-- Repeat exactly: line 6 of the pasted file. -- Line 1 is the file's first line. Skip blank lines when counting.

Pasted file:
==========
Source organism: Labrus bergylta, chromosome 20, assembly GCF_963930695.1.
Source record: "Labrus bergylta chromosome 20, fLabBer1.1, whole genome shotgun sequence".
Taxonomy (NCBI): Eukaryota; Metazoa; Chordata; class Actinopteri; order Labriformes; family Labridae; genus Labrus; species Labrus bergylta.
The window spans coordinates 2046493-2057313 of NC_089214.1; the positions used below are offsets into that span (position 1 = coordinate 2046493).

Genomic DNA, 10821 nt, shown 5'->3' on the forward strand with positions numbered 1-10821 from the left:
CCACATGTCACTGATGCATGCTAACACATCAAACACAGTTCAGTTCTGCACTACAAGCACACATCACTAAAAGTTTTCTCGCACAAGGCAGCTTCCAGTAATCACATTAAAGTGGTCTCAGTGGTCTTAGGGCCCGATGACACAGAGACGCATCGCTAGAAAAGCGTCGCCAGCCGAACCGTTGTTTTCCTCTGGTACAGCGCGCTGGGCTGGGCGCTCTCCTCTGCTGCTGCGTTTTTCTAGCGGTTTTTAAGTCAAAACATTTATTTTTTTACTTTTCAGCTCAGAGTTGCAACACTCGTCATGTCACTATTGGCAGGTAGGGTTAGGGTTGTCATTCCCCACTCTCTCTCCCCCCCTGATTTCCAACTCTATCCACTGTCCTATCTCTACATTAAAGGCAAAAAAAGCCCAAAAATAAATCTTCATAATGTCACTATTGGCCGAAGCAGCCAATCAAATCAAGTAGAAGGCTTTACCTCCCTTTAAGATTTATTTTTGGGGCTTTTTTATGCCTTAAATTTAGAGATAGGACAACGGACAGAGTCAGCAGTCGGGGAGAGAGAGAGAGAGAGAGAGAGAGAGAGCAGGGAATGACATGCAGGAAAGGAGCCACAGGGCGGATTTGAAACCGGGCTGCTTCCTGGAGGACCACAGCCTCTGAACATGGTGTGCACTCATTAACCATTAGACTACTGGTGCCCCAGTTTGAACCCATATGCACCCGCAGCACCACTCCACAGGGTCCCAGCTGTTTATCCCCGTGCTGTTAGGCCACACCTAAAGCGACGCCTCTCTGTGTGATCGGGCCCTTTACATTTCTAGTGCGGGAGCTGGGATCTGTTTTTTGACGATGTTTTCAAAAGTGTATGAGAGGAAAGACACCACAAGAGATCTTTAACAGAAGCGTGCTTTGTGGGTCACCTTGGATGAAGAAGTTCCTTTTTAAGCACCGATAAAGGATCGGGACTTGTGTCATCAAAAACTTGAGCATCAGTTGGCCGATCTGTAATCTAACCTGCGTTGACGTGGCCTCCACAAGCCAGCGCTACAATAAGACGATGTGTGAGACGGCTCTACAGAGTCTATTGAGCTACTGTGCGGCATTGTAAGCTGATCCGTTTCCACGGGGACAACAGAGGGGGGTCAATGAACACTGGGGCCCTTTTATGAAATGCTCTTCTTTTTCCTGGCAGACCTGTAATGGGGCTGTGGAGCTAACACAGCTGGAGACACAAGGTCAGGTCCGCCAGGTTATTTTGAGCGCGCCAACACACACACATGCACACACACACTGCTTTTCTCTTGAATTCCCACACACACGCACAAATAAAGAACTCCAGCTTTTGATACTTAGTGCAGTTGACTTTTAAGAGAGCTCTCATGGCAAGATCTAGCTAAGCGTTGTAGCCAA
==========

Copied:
CCACATGTCACTGATGCATGCTAACACATCAAACACAGTTCAGTTCTGCACTACAAGCACACATCACTAAAAGTTTTCTCGCACAAGGCAGCTTCCAGTAATCACATTAAAGTGGTCTCAGTGGTCTTAGGGCCCGATGACACAGAGACGCATCGCTAGAAAAGCGTCGCCAGCCGAACCGTTGTTTTCCTCTGGTACAGCGCGCTGGGCTGGGCGCTCTCCTCTGCTGCTGCGTTTTTCTAGCGGTTTTTAAGTCAAAACATTTATTTTTTTACTTTTCAGCTCAGAGTTGCAACACTCGTCATGTCACTATTGGCAGGTAGGGTTAGGGTTGTCATTCCCCACTCTCTCTCCCCCCCTGATTTCCAACTCTATCCACTGTCCTATCTCTACATTAAAGGCAAAAAAAGCCCAAAAATAAATCTTCATAATGTCACTATTGGCCGAAGCAGCCAATCAAATCAAGTAGAAGGCTTTACCTCCCTTTAAGATTTATTTTTGGGGCTTTTTTATGCCTTAAATTTAGAGATAGGACAACGGACAGAGTCAGCAGTCGGGGAGAGAGAGAGAGAGAGAGAGAGAGAGAGCAGGGAATGACATGCAGGAAAGGAGCCACAGGGCGGATTTGAAACCGGGCTGCTTCCTGGAGGACCACAGCCTCTGAACATGGTGTGCACTCATTAACCATTAGACTACTGGTGCCCCAGTTTGAACCCATATGCACCCGCAGCACCACTCCACAGGGTCCCAGCTGTTTATCCCCGTGCTGTTAGGCCACACCTAAAGCGACGCCTCTCTGTGTGATCGGGCCCTTTACATTTCTAGTGCGGGAGCTGGGATCTGTTTTTTGACGATGTTTTCAAAAGTGTATGAGAGGAAAGACACCACAAGAGATCTTTAACAGAAGCGTGCTTTGTGGGTCACCTTGGATGAAGAAGTTCCTTTTTAAGCACCGATAAAGGATCGGGACTTGTGTCATCAAAAACTTGAGCATCAGTTGGCCGATCTGTAATCTAACCTGCGTTGACGTGGCCTCCACAAGCCAGCGCTACAATAAGACGATGTGTGAGACGGCTCTACAGAGTCTATTGAGCTACTGTGCGGCATTGTAAGCTGATCCGTTTCCACGGGGACAACAGAGGGGGGTCAATGAACACTGGGGCCCTTTTATGAAATGCTCTTCTTTTTCCTGGCAGACCTGTAATGGGGCTGTGGAGCTAACACAGCTGGAGACACAAGGTCAGGTCCGCCAGGTTATTTTGAGCGCGCCAACACACACACATGCACACACACACTGCTTTTCTCTTGAATTCCCACACACACGCACAAATAAAGAACTCCAGCTTTTGATACTTAGTGCAGTTGACTTTTAAGAGAGCTCTCATGGCAAGATCTAGCTAAGCGTTGTAGCCAA